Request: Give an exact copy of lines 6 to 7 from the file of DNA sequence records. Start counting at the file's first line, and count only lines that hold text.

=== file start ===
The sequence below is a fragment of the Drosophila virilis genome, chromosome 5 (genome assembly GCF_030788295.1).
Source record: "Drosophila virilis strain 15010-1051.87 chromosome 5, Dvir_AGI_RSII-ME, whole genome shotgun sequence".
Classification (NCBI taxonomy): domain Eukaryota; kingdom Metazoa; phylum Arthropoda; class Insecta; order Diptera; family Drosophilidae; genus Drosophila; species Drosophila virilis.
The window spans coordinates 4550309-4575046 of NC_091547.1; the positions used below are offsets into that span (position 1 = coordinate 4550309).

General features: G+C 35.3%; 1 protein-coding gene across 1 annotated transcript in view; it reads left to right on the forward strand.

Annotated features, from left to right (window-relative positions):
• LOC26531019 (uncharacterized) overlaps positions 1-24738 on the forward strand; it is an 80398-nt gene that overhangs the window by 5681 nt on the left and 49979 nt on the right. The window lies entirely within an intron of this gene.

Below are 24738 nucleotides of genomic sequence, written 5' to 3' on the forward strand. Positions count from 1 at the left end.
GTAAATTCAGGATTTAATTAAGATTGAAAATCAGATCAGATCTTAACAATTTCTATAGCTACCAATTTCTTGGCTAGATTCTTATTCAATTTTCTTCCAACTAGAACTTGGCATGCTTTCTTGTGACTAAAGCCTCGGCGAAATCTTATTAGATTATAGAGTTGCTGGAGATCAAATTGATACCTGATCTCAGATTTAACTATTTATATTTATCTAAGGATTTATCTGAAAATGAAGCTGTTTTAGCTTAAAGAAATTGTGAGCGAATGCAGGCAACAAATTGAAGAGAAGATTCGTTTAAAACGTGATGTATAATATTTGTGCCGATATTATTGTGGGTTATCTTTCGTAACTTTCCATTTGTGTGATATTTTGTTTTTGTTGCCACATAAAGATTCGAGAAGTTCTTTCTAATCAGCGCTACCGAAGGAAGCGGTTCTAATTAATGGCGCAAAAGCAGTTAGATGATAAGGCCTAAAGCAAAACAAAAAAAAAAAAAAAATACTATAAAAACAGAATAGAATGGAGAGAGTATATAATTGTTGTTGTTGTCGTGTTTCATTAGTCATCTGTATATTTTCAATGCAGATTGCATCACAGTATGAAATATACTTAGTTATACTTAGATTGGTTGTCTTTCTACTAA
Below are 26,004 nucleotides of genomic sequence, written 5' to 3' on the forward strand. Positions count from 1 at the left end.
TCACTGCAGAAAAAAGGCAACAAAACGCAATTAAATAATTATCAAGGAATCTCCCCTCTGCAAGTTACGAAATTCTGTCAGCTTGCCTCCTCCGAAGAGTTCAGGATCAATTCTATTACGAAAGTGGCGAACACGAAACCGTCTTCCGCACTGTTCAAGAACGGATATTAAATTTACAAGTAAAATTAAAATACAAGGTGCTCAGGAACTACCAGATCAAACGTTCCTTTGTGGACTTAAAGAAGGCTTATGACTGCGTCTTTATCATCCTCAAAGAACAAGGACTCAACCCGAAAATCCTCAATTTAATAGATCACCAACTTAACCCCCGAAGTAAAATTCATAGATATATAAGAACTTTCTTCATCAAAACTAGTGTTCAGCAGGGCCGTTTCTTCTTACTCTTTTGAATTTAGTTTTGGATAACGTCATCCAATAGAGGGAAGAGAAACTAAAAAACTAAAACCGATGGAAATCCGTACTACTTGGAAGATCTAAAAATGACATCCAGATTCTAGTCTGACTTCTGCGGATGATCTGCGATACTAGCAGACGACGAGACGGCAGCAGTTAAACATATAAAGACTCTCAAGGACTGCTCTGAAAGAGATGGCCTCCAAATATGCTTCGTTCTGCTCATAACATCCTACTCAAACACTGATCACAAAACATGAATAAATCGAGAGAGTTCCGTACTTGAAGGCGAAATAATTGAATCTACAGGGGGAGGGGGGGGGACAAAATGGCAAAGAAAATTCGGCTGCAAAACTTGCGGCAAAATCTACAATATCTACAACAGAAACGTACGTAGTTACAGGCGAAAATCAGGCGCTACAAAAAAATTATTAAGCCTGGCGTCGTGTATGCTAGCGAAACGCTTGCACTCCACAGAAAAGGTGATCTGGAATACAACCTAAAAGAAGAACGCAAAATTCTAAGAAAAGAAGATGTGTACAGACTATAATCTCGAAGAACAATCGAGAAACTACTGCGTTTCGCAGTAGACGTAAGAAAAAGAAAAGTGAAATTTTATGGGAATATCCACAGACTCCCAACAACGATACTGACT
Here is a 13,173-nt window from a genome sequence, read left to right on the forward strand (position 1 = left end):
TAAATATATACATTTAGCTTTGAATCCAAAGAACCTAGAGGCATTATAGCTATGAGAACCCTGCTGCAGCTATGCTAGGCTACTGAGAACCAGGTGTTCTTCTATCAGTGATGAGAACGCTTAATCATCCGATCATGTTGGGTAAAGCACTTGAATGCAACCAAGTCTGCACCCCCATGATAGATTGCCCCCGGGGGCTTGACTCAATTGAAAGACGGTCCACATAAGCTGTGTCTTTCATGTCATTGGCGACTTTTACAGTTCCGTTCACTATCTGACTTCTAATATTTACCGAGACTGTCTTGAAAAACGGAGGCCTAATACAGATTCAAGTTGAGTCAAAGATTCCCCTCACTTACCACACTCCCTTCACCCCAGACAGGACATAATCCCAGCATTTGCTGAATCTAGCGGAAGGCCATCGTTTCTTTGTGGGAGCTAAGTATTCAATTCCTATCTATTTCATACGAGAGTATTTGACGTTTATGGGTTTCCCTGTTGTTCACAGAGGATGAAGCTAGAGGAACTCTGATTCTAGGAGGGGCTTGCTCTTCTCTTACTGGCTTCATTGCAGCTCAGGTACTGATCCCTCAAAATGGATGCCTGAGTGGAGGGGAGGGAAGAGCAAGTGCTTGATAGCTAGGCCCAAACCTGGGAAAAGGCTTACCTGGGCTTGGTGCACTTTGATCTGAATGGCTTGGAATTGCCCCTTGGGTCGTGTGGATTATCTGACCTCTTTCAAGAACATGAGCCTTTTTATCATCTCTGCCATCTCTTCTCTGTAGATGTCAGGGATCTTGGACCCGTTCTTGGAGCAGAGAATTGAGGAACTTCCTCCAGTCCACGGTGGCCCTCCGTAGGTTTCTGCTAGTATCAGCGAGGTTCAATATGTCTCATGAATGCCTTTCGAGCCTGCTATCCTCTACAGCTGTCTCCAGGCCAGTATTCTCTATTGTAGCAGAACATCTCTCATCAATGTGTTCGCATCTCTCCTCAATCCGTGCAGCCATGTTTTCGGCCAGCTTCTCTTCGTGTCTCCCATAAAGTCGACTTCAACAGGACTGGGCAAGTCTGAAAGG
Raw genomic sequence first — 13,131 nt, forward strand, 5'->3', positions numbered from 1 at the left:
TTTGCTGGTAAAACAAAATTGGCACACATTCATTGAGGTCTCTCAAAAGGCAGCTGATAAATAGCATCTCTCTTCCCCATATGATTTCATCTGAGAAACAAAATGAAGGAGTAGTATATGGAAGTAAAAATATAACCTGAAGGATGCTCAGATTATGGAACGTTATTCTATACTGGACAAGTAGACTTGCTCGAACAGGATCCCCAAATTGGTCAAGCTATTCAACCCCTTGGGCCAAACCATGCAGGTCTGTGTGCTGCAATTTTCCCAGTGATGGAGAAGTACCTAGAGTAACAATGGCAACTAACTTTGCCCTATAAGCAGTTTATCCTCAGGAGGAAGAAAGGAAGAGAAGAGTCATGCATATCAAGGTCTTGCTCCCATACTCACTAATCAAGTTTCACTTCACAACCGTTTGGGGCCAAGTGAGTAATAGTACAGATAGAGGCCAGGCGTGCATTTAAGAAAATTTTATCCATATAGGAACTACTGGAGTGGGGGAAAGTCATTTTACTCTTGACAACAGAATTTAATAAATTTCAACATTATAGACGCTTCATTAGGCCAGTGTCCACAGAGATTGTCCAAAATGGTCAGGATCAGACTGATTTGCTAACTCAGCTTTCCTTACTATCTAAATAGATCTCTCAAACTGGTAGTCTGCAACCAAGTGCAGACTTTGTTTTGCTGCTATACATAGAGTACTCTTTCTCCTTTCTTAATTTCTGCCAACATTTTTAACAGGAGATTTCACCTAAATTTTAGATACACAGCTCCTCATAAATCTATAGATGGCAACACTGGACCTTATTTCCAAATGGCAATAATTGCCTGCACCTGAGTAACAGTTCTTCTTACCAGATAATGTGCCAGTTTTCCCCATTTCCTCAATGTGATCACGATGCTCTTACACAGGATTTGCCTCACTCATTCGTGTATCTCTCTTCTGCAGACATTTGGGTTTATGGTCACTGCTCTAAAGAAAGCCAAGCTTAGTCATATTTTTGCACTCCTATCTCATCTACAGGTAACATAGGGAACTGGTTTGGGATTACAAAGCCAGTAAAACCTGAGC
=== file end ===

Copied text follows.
Annotated features, from left to right (window-relative positions):
• LOC26531019 (uncharacterized) overlaps positions 1-24738 on the forward strand; it is an 80398-nt gene that overhangs the window by 5681 nt on the left and 49979 nt on the right. The window lies entirely within an intron of this gene.